Waco, the six-part flagship mini-series for the new Paramount Network (a prestige basic cable rebranding of the former Spike TV), recounts the real-life events leading up to an epic 1993 standoff between ATF and FBI forces and a religious sect, the Branch Davidians, at their Waco, Texas compound. The tale, hailing from showrunners John Erick Dowdle and Drew Dowdle, begins in early 1992, setting the stage for the drama to come with establishing character interactions. The brothers Dowdle are a writer-director team known primarily for horror genre features. The 2012 M. Shyamalan-produced demon-in-an-elevator tr thriller Devil reigns as perhaps their best-known work prior to Waco.
As David Koresh, crazed leader of the Branch Davidians cult, Taylor Kitsch retains his Tim Riggins Texas drawl. That is about all these characters share, however. Kitsch has cranked up the vocals a nasally register or two, while softening and sweetening the delivery. He speaks in seductive, enticing whispers. He’s also dropped significant weight (30 pounds, according to Entertainment Tonight) from his action hero roles, bravely grown a mullet, and donned some early-’90s appropriate Jeffrey Dahmer glasses. With these small touches, the transformation is chilling and complete. The Davidians were a separatist sect that separated in 1955 from the Seventh-day Adventist church.
Michael Shannon and Shea Whigham — two of the show’s other most recognizable faces — play the types for which they are perhaps best known. Shannon is an antagonizing law enforcement leader (in this case, Gary Noesner, the head of the FBI’s hostage negotiators), while his Take Shelter costar Wigham plays one of Noenser’s no-nonsense interdepartmental rivals, a head honcho of the ATF. This time, though, Shannon’s depiction is more intimate and even-keeled than most of his characters. He pragmatically employs unorthodox methods to successfully talk down radicalized nutballs, and stresses non-aggressive practices to de-escalate negotiation interactions. John Leguizamo, boasting a lower-key mullet than Kitsch, emerges late in the proceedings of the first episode, “Visions and Omens,” as a mysterious neighbor to the Branch Davidians.
Early on in the proceedings, we observe Shannon and Whigham’s contrasting negotiating tactics during a standoff against a small community of white supremacists, holed up in an Idaho forest. This functions as something of a dry run for their Waco conflict. And the Koresh clan’s self-righteous reactions to it (headed by “Supergirl” star Melissa Benoist as one of Koresh’s wives, Rachel Koresh) predict their reactions to their own future standoff. One of the most heartrending figures among David Koresh’s converts is Rachel Koresh’s kid sister, Michelle (Julia Garner). As we learn more about her story, our sympathy only grows.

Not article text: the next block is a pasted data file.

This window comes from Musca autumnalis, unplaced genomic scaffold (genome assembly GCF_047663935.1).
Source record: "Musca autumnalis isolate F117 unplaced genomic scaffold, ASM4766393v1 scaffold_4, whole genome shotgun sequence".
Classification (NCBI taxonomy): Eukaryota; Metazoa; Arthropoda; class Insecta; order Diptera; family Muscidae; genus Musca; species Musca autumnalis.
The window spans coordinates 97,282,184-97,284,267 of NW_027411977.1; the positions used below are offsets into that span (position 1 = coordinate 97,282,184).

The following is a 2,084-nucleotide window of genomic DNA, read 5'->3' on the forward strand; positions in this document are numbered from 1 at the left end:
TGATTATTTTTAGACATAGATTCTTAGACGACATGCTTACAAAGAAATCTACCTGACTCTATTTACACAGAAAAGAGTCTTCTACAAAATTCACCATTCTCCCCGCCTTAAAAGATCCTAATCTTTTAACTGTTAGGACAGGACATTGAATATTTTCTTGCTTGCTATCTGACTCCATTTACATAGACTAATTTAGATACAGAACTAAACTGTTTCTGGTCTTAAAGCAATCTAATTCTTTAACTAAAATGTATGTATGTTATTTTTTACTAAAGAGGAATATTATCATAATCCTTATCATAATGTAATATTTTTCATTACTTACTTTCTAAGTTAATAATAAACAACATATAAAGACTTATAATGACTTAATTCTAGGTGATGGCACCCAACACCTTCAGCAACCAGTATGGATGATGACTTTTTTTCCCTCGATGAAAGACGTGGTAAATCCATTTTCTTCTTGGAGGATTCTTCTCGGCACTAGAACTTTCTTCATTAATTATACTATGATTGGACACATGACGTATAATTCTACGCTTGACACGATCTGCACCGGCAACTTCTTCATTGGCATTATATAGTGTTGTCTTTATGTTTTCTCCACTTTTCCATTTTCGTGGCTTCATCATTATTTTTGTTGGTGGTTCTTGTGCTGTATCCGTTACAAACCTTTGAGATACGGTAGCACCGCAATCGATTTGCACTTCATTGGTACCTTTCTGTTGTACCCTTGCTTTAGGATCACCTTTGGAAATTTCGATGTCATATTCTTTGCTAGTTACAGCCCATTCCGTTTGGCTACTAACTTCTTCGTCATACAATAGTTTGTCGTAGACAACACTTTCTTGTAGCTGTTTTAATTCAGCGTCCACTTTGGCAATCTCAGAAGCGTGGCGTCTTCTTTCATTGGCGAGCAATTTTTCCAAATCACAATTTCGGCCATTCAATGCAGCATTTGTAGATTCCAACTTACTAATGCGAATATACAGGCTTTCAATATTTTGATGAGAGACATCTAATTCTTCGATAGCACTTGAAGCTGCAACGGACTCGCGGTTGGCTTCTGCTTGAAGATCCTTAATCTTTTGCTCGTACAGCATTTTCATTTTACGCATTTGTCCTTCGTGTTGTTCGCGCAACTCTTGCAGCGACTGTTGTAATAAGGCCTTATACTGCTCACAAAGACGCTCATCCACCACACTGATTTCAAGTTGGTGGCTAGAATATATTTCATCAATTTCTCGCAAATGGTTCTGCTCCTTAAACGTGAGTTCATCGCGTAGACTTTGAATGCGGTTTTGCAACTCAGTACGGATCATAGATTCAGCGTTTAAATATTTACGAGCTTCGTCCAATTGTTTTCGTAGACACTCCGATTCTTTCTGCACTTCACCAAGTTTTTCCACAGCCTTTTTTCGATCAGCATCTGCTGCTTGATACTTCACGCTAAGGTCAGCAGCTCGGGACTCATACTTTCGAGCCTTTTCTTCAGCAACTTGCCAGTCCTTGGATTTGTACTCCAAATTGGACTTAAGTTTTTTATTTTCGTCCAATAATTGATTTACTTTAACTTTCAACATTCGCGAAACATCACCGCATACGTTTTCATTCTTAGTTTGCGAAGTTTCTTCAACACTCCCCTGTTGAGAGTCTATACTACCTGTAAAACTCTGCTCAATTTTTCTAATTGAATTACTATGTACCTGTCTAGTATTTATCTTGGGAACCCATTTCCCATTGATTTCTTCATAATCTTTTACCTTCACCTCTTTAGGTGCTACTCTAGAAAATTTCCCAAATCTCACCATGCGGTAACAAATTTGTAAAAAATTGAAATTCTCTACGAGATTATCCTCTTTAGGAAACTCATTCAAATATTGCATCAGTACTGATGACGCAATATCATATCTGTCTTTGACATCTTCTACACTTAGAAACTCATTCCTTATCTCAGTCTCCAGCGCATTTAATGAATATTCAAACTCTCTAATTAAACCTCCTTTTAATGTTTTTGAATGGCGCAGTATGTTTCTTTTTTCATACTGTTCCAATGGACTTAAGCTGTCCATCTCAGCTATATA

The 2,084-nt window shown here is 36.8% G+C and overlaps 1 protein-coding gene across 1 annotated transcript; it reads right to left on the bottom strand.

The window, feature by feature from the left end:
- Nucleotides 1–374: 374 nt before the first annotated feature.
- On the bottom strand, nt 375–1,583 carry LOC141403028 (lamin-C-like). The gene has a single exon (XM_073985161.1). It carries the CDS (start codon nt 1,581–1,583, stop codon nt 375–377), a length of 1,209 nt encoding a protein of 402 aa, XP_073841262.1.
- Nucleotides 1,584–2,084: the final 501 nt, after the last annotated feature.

David Koresh isn’t just a cult proselytizer. He’s also a talented guitarist with a knack for Kinks covers — and, more covertly, a psycho who has been hoarding hundreds of thousands of dollars’ worth of guns on his cult’s compound. David Thibodeau (Rory Culkin) functions as a good test case for Koresh’s transfixing recruitment power. The impressionable 20-something Thibodeau (no relation to Timberwolves head coach Tom) falls into Koresh’s orbit when he is recruited as a drummer for David Koresh’s band minutes before their performance. Koresh gently recruits Thibodeau into signing up with promises of playing music and studying scripture. Thibodeau’s escalating zealotry and commitment to the cause serves as one of the show’s creepiest arcs. Thibodeau went on to detail the events of the Waco conflict in his own 1999 book, upon which the series is based.
The Branch Davidians live together in humble accommodations on a (sort of) self-sustaining ranch. The only restrictions to new membership, so David claims, are total sobriety and an openness to learning about David’s unique interpretations of Biblical scripture.
Waco moves at a measured, deliberate pace. It struggles to skirt predictability at times (when a character announces her pregnancy early on, it comes as almost no surprise to anyone who has witnessed this moment before in countless movies). Waco feels like it does suffer a bit from superfluous padding. Part of me wonders what this same story would have looked like if told as a two-hour movie, not a six-part, 300-minute miniseries. The thing that makes Waco so engrossing is Taylor Kitsch. Kitsch’s understated and eerily charismatic David Koresh, who has memorized the entire Bible, wields his power over others cleverly. He uses his position as a “lamb of god” to insinuate himself into the bedrooms of his cult members, taking a multitude of wives from amongst his flock. He also advocates celibacy for the other men of the cult. Koresh, nobly, has “assumed the burden of sex for [all Branch Davidian men].”
Though David Koresh may initially appear generous, he slowly reveals a savvier and more sinister nature as the show proceeds. Watching Koresh dig his seductive hooks into unexpected marks is one of the show’s great pleasures. Kitsch, the breakout star of NBC’s Texas football drama Friday Night Lights, parlays his matinee idol charisma into an incredibly watchable performance. There is a reason this man convinced dozens of people to surrender their lives and careers for the “greater good” of his commune.
Waco does suffer a bit from a prolonged buildup to the meat of the story, as well as a somewhat grisly seriousness. Even in its moments of pseudo-levity, all dialogue feels packed with a sense of deep foreboding, as if all the characters are aware of the impending standoff. Kitsch’s hypnotic performance, though, must be seen to be believed. And once things really get cracking, the action hits another gear.
Season 1, Episode 1-6 (S01E01-06)
Waco airs on Paramount Network
Alex Kirschenbaum | Contributor